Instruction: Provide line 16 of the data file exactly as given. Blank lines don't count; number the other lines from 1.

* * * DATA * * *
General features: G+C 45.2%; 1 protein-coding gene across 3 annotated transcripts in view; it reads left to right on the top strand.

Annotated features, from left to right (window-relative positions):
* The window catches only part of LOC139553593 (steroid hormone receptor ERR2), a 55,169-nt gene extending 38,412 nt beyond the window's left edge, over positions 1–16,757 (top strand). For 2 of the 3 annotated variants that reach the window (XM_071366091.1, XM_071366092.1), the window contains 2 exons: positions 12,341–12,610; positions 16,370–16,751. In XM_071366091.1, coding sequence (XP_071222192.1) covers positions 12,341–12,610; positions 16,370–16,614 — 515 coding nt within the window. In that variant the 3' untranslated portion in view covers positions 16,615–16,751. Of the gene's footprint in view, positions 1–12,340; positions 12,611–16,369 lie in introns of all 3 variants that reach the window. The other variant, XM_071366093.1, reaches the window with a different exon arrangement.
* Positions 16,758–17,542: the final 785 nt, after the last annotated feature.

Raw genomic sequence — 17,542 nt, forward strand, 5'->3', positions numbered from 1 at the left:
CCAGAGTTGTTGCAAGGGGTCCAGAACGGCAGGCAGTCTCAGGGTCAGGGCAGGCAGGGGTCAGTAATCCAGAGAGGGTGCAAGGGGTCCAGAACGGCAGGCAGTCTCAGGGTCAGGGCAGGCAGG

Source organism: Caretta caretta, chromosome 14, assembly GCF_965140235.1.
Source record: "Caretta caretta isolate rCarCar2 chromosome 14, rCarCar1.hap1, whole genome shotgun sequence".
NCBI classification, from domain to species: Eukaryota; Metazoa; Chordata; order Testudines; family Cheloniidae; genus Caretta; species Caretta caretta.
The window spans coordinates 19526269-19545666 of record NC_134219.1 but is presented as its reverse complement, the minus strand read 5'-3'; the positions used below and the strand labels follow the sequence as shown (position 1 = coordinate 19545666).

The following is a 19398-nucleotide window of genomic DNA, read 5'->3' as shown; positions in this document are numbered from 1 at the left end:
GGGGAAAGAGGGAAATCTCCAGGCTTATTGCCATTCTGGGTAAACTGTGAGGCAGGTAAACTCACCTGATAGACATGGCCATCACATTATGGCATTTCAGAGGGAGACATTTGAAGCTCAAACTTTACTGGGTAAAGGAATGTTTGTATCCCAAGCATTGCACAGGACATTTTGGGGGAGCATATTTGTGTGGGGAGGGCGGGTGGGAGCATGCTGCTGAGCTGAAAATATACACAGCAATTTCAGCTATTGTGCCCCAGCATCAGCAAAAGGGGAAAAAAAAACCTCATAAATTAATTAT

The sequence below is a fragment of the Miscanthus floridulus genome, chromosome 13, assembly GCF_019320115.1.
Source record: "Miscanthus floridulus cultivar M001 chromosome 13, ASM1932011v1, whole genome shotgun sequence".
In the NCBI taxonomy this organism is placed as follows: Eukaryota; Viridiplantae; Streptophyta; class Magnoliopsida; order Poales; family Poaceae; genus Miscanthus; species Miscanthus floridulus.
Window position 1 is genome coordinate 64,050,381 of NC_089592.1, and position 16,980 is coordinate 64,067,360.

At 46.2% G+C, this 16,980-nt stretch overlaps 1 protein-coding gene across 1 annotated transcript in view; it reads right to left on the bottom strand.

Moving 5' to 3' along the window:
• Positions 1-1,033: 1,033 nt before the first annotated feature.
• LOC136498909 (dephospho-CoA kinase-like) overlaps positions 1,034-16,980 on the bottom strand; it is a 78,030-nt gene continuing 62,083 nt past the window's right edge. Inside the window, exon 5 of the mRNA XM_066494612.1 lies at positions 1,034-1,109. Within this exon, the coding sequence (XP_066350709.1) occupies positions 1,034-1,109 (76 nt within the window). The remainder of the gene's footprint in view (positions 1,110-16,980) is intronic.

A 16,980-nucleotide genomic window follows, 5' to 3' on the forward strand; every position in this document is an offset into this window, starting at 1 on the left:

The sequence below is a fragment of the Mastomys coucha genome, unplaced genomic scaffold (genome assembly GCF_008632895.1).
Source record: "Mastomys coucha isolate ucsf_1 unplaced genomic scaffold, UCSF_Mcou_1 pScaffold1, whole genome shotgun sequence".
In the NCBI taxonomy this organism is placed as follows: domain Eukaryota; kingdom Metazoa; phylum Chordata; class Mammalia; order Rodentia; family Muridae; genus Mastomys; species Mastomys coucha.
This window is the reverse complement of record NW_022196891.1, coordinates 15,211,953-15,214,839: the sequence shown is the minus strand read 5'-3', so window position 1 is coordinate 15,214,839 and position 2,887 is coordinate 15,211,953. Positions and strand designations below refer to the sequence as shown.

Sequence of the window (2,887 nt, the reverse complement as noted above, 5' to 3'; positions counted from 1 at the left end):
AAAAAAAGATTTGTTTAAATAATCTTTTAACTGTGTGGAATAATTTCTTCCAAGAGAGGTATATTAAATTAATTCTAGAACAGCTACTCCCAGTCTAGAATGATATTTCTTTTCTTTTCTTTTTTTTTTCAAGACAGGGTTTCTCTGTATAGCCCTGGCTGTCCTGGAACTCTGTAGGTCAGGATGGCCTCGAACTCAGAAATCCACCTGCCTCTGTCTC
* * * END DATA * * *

Window position 1 is genome coordinate 64,050,381 of NC_089592.1, and position 16,980 is coordinate 64,067,360.